happy contagion

The pursuit of happiness is a bit selfish, right? Well, no, not really.  Happy individuals are more likely to contribute to society, and their joy is capable of increasing the happiness of community members.  Does the logic sound sketchy?  Here are some facts:

  • Personal suffering takes up a lot of time and energy.  It’s difficult to think about the concerns of the community until you’re comfortable with your own situation.   Happy people, by contrast, are less concerned with their own well-being, and more likely to spend time solving social problems.  Scientists have confirmed a link between happiness and volunteerism.  It seems happy people are consistently looking to give back to the community that fulfills them.  You know the saying misery loves company? Well so does happiness. When you’re happy, you want to share your joy with the people around you.
  • Scientists have confirmed that the happiest people are social creatures that are actively involved in the lives of the people around them.  Surprised?  As a category, social people are more likely to be happy than individuals with hefty bank accounts, regular exercise regimens, or rewarding careers.  A strong social network ensures that we’re aware of the needs of the people around us.  Your sister is going to the airport?  Offer her a ride.  A friend is nervous about a doctor appointment?  Tag along for moral support.
  • Happiness is contagious (emotional contagion) and simply being happy increases the joy of the people around you.  You know about the yawn effect, right?  You yawn and then suddenly the people around you are yawning too?  Well emotions, including happiness, work in a similar way.   Notably, social scientists have confirmed that happiness extends to 3 degrees of separation – that means that your happiness is capable of increasing the happiness of your sister, your sister’s friend, and your sister’s friend’s mom.  Incredible, right?  What’s more, if you’re going through a slump, having a network of happy people increases your chances of becoming happy in the future.  Investing in happy friends almost seems like an insurance policy for a happy future, right?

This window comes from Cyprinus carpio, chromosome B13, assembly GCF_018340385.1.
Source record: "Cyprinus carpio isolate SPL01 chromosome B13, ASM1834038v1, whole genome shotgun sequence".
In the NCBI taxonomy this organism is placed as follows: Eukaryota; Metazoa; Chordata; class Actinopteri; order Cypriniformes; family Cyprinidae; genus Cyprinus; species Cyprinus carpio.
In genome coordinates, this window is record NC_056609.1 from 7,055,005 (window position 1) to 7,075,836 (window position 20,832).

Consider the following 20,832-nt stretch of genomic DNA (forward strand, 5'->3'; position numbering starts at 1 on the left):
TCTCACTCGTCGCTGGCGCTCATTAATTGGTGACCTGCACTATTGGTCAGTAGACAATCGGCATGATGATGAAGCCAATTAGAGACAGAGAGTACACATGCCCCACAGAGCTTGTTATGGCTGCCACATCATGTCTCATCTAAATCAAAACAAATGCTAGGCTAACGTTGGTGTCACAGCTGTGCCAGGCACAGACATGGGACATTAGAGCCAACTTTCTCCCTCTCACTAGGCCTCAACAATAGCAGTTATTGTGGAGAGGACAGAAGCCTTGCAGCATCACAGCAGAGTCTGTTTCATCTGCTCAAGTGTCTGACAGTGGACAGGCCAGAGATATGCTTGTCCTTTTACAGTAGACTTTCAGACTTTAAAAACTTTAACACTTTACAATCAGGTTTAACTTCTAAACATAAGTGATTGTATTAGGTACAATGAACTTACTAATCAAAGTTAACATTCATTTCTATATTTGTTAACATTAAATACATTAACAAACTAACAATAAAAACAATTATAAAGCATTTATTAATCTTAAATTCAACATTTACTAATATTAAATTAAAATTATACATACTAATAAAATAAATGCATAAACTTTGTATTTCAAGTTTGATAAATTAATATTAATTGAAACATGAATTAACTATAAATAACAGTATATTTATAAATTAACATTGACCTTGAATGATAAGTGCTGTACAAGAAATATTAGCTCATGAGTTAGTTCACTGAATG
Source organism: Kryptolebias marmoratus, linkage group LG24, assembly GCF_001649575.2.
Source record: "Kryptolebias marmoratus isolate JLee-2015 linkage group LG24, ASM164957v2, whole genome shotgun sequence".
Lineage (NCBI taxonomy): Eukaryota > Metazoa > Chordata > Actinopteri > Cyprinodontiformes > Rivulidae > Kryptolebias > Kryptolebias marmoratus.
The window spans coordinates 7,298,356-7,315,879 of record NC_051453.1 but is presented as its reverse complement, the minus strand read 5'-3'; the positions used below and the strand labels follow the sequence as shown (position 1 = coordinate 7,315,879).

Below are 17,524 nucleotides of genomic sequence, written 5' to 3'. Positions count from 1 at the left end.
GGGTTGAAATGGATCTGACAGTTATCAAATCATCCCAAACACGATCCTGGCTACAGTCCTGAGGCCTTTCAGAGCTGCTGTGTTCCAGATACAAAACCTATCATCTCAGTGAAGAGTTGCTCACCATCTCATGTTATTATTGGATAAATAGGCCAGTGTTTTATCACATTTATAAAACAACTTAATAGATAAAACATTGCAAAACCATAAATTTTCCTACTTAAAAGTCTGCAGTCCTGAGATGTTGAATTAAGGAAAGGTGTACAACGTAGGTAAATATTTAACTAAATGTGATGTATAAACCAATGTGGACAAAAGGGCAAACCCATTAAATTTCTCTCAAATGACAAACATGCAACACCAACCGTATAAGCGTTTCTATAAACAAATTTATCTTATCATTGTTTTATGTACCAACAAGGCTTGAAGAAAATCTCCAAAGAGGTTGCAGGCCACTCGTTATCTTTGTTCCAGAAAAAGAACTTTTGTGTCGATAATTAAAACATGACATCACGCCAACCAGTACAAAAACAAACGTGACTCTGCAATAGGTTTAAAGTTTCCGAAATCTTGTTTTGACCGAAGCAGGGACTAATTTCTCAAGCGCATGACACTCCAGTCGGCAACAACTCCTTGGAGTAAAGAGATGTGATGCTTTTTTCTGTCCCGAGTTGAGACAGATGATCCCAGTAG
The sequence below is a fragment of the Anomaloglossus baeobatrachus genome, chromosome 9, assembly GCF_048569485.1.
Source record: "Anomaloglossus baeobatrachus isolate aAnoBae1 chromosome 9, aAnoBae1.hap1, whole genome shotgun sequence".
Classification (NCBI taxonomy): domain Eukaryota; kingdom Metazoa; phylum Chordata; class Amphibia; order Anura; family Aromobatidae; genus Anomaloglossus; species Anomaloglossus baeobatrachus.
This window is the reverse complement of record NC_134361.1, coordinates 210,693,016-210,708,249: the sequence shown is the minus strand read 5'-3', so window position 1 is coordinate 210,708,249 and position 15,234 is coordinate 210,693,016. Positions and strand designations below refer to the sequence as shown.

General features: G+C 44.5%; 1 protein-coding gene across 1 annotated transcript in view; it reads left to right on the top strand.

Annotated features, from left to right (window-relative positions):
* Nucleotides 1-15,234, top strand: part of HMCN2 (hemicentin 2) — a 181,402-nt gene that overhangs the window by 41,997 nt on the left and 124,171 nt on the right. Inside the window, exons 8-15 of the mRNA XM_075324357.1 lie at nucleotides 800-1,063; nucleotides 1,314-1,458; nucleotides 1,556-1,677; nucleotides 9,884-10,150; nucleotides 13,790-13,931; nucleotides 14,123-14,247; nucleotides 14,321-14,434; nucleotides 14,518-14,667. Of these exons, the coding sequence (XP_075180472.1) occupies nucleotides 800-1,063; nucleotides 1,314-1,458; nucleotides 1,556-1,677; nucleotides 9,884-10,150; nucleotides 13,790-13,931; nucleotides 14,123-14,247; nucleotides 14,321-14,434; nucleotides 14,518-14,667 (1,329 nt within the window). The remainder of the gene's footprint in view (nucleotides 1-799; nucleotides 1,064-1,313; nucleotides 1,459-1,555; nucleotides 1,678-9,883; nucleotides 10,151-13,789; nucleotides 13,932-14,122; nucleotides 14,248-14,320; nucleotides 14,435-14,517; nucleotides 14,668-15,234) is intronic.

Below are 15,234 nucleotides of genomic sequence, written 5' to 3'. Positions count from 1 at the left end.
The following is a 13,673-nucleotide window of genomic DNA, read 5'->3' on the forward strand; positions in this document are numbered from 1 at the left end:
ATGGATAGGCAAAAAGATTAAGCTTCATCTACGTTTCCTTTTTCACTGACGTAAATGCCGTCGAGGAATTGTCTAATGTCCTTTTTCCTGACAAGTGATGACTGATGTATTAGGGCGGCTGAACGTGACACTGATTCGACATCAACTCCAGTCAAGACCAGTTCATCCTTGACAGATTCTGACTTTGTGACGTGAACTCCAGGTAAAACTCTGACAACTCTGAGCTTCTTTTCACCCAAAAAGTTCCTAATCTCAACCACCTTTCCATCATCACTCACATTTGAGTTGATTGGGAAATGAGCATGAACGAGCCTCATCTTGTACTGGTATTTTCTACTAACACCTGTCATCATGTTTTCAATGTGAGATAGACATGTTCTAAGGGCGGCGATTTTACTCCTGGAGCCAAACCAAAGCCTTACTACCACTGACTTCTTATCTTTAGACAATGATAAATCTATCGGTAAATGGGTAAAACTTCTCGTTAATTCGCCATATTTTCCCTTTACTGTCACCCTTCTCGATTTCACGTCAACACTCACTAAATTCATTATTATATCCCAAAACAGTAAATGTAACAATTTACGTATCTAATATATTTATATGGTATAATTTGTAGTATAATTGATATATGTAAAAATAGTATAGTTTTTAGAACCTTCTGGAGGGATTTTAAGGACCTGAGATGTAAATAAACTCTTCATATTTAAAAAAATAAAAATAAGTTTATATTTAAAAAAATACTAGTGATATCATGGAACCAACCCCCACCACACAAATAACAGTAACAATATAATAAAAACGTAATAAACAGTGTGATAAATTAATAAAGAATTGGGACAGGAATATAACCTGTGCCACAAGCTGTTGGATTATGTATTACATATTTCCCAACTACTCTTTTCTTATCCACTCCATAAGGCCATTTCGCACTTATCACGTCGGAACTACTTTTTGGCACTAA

If being happy is key to increasing the happiness of others, then it almost seems like a duty to make ourselves happy, right?  What little things do you do to increase your own happiness?

go overboard

Research by Professor David Rand at Harvard University suggests that children and adults have an innate desire to strengthen the community. Children are quick to react to the impulse, but adults are more likely to pause, consider how the community will judge their behavior, and refrain from helping.

Dale Miller, Director of the Stanford Graduate School of Business’ Center for Social Innovation, reasons that people fear being seen as opportunistic or self-interested, and so they refrain from publicly helping others. Moreover, people fear that seemingly selfless actions will inspire cynicism and suspicion from peers.

Luckily, Professor Miller is working to overturn the Darwinian theory of self-interest, and arguing that compassion motivates people to help others (not self-interest!). He contends that people who overcame hardship practice altruism to return the favor and help the people around them. Altruistic individuals understand suffering and have a sincere desire to alleviate it.

What do you think?  Are you quick to help others?  Do you worry that people will think you have selfish motives?

PS- The awesome hoop art was made by StitchCulture. Check out her Etsy shop and say hello!